Though I'm pretty sure the quote is not from Aristotle, much of it is covered by what Aristotle says in Nicomachean Ethics.
A person with the excellence of practical rationality is characteristically able to plan well about what is good or useful for living well or being happy (VI, 5, 1140a25-28). It is his function to plan well concerning goods attainable by humans (7,1141b8-12) [Have a definite, clear practical ideal; a goal, an objective.] The function of every part of the intellect is to reach the truth (1, 1139a27-31), and practical rationality is a truthful state or capacity, involving thought, for acting with regard to human good and evil
(5, 1140b4-7). There is strong prima facie evidence that practical rationality is confined to identifying the means to ends.[Have the necessary means to achieve your ends,] For, in addition to the bald statement that we deliberate about means and not ends (III, 3,1112bll-12; cp. EEII, 10,1226bl0,1227a8), Aristotle states that practical rationality makes our means right, in contrast to excellence of character or moral virtue which makes the end right (VI, 12, 1144a7-9; cf. also VII, 8, 1151al8-19 and EE II, 11, 1227b22-25).* Practical reasoning proceeds from the principle that something (e.g., health or pleasure) is good, to the conclusion that a particular action is to be done as a means [adjust all your means to that end] to health (cp. De Motu 7,701a6-25).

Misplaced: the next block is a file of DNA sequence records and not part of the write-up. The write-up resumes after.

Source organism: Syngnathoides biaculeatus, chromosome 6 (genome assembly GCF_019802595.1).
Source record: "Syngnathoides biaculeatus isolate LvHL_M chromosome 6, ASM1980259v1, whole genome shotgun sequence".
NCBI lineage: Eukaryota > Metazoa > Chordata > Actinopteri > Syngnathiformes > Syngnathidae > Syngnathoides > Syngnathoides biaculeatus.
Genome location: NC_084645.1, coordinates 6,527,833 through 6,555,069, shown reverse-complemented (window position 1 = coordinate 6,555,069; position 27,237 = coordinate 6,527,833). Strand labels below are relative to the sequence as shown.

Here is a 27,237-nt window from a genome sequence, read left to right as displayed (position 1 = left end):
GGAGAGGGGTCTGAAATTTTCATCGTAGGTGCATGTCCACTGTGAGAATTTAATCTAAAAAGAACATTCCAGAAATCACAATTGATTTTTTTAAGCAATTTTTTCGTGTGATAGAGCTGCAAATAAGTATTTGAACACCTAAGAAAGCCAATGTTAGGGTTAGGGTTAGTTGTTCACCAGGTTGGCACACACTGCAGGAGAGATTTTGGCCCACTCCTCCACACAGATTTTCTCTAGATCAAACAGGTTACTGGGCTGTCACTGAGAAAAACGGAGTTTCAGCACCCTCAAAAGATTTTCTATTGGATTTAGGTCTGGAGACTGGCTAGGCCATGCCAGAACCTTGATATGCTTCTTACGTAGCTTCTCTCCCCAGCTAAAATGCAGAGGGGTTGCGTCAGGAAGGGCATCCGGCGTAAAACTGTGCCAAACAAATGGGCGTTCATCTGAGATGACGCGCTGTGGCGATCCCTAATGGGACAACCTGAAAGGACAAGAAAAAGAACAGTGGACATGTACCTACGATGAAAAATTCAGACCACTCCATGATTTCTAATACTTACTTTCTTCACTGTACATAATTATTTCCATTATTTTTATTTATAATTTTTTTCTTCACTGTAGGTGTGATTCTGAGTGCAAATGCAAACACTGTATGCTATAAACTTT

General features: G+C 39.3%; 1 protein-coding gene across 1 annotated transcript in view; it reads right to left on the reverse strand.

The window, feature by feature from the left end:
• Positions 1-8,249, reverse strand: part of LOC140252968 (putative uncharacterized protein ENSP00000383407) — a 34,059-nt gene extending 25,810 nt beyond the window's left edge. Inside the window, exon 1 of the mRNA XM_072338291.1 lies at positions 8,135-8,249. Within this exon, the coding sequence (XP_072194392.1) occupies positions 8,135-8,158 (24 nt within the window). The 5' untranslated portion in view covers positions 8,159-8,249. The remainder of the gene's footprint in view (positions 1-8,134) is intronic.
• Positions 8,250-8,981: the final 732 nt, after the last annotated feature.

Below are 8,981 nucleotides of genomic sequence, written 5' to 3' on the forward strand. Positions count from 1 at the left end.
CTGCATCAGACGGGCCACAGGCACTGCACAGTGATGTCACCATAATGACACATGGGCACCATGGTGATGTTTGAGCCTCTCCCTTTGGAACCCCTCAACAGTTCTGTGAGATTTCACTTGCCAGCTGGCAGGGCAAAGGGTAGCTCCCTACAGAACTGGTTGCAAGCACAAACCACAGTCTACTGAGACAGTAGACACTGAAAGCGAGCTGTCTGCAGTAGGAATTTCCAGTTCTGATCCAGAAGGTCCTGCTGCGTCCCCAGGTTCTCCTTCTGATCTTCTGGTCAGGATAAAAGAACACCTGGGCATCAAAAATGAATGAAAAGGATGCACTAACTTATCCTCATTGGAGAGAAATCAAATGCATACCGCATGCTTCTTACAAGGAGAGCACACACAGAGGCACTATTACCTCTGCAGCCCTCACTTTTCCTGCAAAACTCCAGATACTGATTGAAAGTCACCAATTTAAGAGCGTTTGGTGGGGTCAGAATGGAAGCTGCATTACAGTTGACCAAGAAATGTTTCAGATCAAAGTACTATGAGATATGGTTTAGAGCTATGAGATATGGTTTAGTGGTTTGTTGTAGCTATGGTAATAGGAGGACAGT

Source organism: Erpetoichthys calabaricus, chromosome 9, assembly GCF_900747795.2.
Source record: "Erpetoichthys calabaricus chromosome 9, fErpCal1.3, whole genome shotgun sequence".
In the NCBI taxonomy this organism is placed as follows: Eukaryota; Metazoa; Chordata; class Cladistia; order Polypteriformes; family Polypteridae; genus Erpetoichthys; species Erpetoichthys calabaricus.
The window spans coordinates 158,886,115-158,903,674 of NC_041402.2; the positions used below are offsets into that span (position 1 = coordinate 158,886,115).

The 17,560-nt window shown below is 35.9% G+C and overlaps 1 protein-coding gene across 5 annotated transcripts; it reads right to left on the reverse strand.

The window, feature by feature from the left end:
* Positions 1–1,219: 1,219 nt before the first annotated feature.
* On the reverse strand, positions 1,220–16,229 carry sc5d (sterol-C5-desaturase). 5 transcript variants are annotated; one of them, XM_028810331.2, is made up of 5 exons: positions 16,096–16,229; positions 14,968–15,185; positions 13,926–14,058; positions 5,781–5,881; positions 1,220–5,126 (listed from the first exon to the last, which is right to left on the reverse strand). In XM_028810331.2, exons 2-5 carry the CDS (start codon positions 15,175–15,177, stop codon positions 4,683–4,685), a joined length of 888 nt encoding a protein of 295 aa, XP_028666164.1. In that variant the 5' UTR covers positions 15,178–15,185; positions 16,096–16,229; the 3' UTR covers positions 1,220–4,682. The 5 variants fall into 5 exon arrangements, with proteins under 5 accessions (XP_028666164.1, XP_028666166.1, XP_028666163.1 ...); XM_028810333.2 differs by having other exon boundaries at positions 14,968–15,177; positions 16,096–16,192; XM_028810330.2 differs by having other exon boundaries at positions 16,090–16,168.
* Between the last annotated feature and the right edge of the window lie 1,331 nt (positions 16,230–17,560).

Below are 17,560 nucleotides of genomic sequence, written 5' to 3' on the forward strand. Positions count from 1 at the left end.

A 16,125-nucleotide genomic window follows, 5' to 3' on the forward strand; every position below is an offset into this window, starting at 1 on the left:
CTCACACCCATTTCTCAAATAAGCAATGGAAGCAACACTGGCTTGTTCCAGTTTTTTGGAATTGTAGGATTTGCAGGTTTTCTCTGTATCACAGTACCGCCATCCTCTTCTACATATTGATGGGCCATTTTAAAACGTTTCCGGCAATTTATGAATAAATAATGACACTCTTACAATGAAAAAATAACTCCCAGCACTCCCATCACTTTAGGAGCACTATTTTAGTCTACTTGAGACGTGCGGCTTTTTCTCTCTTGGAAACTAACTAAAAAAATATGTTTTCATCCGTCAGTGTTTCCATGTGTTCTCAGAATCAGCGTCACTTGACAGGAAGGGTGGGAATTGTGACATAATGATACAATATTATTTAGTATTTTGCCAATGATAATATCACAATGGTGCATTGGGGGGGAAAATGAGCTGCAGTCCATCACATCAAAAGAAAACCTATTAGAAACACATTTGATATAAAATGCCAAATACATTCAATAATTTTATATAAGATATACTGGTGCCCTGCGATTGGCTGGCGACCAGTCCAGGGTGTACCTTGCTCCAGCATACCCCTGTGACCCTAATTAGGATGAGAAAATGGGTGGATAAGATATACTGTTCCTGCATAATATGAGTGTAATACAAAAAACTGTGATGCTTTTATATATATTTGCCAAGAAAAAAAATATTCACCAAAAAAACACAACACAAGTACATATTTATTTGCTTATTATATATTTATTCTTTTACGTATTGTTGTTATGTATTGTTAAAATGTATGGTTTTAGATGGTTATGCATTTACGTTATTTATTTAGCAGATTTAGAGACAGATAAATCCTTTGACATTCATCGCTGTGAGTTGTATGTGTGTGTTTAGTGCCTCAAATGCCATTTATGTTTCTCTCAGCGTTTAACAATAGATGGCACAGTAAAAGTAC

(Fred D. Miller, 'Aristotle on Rationality in Action', The Review of Metaphysics, Vol. 37, No. 3 (Mar., 1984), pp.501-2.)
There's a little stretching here but not too much to make your quotation fit Aristotle.
NOTE: I add the footnote which I find interesting:
"excellence in planning will be correctness in regard to the means (to sympheron) to the end (to telos), of which (ov) practical reason is the true apprehension (hypolepsis)".